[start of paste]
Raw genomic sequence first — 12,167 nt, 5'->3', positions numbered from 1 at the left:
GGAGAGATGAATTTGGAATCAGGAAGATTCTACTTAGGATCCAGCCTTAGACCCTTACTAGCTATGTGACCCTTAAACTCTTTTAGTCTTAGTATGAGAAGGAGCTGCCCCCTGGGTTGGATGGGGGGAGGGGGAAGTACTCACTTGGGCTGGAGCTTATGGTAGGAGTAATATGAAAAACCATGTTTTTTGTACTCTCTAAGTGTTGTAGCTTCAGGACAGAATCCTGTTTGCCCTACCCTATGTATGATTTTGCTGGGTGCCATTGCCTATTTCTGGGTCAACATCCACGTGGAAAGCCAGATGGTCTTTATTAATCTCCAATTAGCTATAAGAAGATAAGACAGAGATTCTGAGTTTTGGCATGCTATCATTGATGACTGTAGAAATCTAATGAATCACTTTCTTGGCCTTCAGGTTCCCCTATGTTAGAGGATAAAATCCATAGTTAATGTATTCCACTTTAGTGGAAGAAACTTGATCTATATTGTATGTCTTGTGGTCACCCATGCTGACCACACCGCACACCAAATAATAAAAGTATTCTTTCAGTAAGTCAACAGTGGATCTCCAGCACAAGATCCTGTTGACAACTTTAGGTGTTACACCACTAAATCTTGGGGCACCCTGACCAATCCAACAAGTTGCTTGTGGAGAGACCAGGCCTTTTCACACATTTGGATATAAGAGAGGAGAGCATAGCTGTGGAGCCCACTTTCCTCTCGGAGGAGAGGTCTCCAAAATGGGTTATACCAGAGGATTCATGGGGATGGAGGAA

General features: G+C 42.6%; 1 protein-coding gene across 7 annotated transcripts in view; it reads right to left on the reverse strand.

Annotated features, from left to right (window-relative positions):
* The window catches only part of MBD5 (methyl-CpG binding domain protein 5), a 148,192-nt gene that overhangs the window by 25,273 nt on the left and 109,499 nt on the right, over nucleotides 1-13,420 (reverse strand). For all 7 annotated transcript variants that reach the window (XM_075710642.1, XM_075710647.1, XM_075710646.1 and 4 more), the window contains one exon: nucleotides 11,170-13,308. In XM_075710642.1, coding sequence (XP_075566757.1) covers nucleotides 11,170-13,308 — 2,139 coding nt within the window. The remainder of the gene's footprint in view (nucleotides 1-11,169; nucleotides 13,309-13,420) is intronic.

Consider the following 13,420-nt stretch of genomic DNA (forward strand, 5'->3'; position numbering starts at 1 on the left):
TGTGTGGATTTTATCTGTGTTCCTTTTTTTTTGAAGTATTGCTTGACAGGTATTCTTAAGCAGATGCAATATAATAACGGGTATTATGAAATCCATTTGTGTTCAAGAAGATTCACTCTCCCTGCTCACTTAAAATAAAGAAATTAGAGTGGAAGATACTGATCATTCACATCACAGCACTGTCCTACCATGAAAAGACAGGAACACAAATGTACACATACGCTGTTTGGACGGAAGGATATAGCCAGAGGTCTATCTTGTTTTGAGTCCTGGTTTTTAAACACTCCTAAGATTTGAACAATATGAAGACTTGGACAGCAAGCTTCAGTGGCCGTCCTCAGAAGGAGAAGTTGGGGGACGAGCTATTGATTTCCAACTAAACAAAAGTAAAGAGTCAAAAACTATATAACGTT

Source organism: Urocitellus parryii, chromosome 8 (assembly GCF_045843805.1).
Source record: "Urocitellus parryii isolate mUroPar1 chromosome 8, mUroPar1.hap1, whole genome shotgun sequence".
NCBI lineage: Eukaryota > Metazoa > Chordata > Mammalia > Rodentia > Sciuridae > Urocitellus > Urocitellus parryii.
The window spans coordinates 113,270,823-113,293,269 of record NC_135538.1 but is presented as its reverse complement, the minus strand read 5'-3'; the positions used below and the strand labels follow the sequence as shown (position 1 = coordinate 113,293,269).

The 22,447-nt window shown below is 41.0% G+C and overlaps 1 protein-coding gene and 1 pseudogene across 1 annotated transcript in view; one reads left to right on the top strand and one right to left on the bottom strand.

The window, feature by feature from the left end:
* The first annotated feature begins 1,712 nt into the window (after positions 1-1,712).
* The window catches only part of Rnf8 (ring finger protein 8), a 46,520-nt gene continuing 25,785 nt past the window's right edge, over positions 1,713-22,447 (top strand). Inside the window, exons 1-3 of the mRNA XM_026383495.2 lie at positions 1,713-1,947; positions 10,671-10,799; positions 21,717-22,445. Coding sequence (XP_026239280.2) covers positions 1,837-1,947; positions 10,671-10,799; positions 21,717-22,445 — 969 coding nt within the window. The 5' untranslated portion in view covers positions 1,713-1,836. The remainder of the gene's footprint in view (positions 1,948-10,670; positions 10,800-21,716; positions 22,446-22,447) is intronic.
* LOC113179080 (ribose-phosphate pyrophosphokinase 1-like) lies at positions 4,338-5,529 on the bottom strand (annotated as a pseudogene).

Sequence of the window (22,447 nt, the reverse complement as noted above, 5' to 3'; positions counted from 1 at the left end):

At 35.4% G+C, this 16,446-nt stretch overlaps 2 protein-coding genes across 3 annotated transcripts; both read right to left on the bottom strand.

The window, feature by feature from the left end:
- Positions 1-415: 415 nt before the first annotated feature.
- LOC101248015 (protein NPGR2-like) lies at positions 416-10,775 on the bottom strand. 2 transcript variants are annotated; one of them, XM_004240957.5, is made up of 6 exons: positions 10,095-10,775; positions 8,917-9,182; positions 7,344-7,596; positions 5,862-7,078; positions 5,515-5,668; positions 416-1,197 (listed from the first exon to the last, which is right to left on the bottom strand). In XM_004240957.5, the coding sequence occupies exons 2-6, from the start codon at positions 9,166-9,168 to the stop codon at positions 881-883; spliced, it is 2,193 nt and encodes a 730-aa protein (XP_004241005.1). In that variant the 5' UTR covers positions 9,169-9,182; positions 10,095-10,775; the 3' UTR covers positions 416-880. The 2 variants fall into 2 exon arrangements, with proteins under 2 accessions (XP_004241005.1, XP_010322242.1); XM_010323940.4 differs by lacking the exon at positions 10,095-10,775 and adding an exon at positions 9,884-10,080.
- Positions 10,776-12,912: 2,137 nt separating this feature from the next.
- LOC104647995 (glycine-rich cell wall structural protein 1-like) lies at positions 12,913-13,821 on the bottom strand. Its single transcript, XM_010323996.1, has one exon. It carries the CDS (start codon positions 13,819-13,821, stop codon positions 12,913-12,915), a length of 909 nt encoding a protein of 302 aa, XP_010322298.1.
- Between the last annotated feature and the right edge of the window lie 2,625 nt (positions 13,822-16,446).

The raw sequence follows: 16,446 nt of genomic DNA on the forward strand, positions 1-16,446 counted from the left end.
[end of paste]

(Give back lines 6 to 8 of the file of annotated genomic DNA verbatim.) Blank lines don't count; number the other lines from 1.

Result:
Consider the following 13,420-nt stretch of genomic DNA (forward strand, 5'->3'; position numbering starts at 1 on the left):
TGTGTGGATTTTATCTGTGTTCCTTTTTTTTTGAAGTATTGCTTGACAGGTATTCTTAAGCAGATGCAATATAATAACGGGTATTATGAAATCCATTTGTGTTCAAGAAGATTCACTCTCCCTGCTCACTTAAAATAAAGAAATTAGAGTGGAAGATACTGATCATTCACATCACAGCACTGTCCTACCATGAAAAGACAGGAACACAAATGTACACATACGCTGTTTGGACGGAAGGATATAGCCAGAGGTCTATCTTGTTTTGAGTCCTGGTTTTTAAACACTCCTAAGATTTGAACAATATGAAGACTTGGACAGCAAGCTTCAGTGGCCGTCCTCAGAAGGAGAAGTTGGGGGACGAGCTATTGATTTCCAACTAAACAAAAGTAAAGAGTCAAAAACTATATAACGTT

Source organism: Urocitellus parryii, chromosome 8 (assembly GCF_045843805.1).